Nurses and physicians in London alongside IT services company ThinkShield have developed an app to help identify deteriorating patients earlier.
The ThinkVitals app – co-created by ThinkShield and the Chelsea and Westminster Hospitals NHS Foundations trust – has gone live across all adult wards at Chelsea and Westminster Hospital. The app could potentially save up to 60 lives per year.
The ThinkVitals app works by having vital signs information inputted into it via handheld devices, replacing the use of paper-based observation charts. The app uses algorithms based off Early Warning Scores and NICE guidelines to calculate and identify patients most at risk and who need urgent treatment.
Wards are also displayed on large screens throughout the hospital and are colour-coded to give nurses and doctors an idea of which patients need to be prioritised for clinical review. Among the additional functionality suggested and developed by nurses was a fluid balance module which supports nurses and physicians to monitor patients’ input and output.
Dr Barry Quinn, assistant director of Nursing at the trust said: “From a patient safety point-of-view we need to know constantly a patient’s vital signs and that their fluid balance is correct in order to direct care and treatment. Using ThinkVitals we now know that every hour of every day the vital signs and fluid balance is up-to-date.”
The group leading the ThinkVitals app invited and acted on regular feedback from clinical staff to increase usability and minimise disruption to current workflows.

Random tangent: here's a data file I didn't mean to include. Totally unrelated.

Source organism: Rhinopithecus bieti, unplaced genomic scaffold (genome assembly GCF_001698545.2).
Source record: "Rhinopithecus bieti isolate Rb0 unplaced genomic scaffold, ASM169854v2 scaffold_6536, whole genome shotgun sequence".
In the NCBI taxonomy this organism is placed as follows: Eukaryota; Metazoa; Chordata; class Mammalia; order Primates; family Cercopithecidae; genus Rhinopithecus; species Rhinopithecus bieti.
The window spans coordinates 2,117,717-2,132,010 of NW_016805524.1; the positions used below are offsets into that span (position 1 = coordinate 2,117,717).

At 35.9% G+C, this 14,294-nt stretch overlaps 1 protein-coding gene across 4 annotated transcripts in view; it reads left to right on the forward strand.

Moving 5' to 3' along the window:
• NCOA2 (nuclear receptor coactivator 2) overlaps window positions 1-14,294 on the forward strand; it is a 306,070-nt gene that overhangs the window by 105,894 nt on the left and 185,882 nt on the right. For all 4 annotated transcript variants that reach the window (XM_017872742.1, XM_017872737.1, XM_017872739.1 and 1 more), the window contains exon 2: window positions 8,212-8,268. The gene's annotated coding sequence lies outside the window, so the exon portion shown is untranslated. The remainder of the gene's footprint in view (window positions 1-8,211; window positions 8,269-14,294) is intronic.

Dr Quinn added: “Nurses are experts in caring for people and need support with the growing need for IT in the clinical setting. Nursing care is a combination of clinical and human skills, supported by IT solutions. Any IT system that is user friendly, is going to be much more attractive to nurses, and ThinkVitals is just that.”
An internal survey by the trust revealed that 95% of nursing staff using the newly developed system who responded, found ThinkVitals easy to use and wanted to move even further towards IT clinical solutions for patients. 84% of respondents welcomed the digitisation of all nursing documentation in the future to help reduce paper usage, improve confidentiality and security, reduce risk of losing observations charts, and improving communication across the ward teams.
Dr Gary Davies, clinical director for Acute Services at the trust commented: “It’s almost unheard of in healthcare to get this kind of positive response on a user acceptance survey. It has been probably the easiest clinical IT project that I’ve ever been involved in. What’s helped is that the whole project design has had significant clinical input at all levels as well as the interface looking like the familiar previous paper observations forms. This has made it easy for nursing teams to adapt during the digitisation process”.
Tim Taylor, managing director of ThinkShield said: “The demand at both national and local level to better support deteriorating patients in busy hospitals is clear to see. Our aim was to bring a very visual experience to nursing care, working closely with the frontline staff to make the application as highly intuitive and user-friendly as possible. This has helped minimise training especially during change over, and overall help to deliver a product for nurses’ everyday clinical needs.”